Posts from Monday Dec 9 2013

The Closer

FURTHER FURTHER READING

- Three big chances for trade liberalisation next year. Read more

FT Alphaville is hiring — in NYC

We are looking for a natural writer, with an interest in all things financial, to join the FTAV team in New York.

Enthusiasm for online journalism and/or blogging is essential – as is an ability to get up in the morning. (We start early.) Read more

Two and twenty is long dead and buried

Glance at a Citi Prime Finance report that fees are starting to crumble, and a casual reader might conclude that something is wrong in the house of hedge funds. Perhaps investors have begun to notice well documented problems with performance?

Pressure to offer founders’ share classes or accept seed capital to launch with sufficient amounts of Assets Under Management have pressured management fees down from the industry’s standard benchmark of 2.0%. Our analysis shows average fees for managers with less than $1.0 billion AUM ranging from 1.58% to 1.63%. Read more

China, where family planning can mean candles, 30 official stamps and 50 approval letters

From Credit Suisse, do breathe in the romance:

The impact of the easing of the one child policy on birth rates may be overstated based on the experience of easing restrictions on parents who are both single children in their families (as shown in Exhibit 3). Guangzhou, a southern China city, had more than 14,000 couples, who were both single children in their families, hence eligible to have the second child, but only 360 couples had the second child in 2009.

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Markets Live: Monday, 9th December, 2013

Live markets commentary from FT.com 

Zombies are the wrong kind of mean

The generally excellent Spencer Jakab leaves his zombie repellent behind on Monday, when he speculates in the Wall Street Journal that the formerly decent returns of the hedge fund industry will return once central banks begin to retreat from markets.

The problem is mean reversion. It may be one of the most powerful forces in the investment universe but, as we have said before, it doesn’t apply when you try to compare the zombies of the 1990s and early 2000s to the lumbering, fee eating, industry as it exists today. Read more

The (early) Lunch Wrap

Venezuela poll cements ruling of Hugo Chávez successor || Japanese Q3 growth revised down || Chinese inflation slowed in November due mainly to a drop in food prices || HSBC sounds out spin-off of UK unit || Kazakhmys sells $1.3bn power station stake || India markets hit new high after state elections || Markets Read more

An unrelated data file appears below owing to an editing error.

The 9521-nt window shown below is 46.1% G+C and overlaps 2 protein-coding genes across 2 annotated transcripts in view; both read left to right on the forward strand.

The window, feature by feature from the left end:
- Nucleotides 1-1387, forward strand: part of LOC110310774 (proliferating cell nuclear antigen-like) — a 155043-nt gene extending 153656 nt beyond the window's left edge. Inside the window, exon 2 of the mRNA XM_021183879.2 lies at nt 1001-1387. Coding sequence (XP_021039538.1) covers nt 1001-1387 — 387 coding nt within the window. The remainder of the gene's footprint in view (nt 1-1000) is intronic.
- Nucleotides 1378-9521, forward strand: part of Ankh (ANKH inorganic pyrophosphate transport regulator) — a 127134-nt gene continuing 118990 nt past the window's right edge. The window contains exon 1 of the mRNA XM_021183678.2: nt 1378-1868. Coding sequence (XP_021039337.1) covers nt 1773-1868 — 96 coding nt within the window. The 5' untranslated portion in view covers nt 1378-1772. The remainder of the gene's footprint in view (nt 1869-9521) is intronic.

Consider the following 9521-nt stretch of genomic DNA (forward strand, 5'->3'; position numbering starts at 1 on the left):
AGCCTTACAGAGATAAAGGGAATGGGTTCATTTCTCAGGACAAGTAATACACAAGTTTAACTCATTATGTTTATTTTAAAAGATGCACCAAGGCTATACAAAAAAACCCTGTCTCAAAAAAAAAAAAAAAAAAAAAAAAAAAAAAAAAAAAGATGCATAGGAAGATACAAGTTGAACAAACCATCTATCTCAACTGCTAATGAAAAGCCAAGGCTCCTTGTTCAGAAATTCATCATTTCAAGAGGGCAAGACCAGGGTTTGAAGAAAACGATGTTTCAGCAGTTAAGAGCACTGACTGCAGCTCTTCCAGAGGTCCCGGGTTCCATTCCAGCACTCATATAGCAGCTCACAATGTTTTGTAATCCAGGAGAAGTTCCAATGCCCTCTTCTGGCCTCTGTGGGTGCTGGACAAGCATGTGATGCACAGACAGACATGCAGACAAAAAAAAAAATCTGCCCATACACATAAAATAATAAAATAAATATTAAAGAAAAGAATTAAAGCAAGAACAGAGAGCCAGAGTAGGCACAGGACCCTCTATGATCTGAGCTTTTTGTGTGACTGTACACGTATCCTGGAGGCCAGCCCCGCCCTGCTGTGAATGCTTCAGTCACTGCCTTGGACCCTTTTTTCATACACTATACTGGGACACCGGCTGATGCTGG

Further reading

Elsewhere on Monday,

- Capitalism is about to seize defeat from the jaws of victory all by its own hand.

- Gordon versus the androids.

- Econ as incredulity.

- Econ as the study of abundanceRead more

The road to liberalisation is paved with certificates of deposit

Starting today we get what is basically the first formal step to a fully fledged market based deposit rate system from China (honourable mention of course to those more informal weapons of mass ponzi). It’s been coming and the move doesn’t effect corporates or individuals, but in the context of the Shibor spike, deposit pressure and the post-plenum reform blush it’s very worth noting.

From UBS’s Wang Tao:

[The PBOC] took the long-expected step toward liberalizing deposit rate on December 8, announcing that effective from December 9, depository financial institutions (banks) are allowed to issue large-denomination negotiable certificates of deposit, i.e., the so-called interbank CDs.

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The 6am London Cut

Markets: Markets across the Asia Pacific region are mixed as investors weigh a series of data releases against the implications of a stellar US jobs report­. In Japan, Friday’s news that the US economy added 203,000 jobs in November outweighed disappointing gross domestic product revisions. Tokyo’s Nikkei 225 index is up 1.9 per cent, on pace for its best session in more than two weeks. (Financial TimesRead more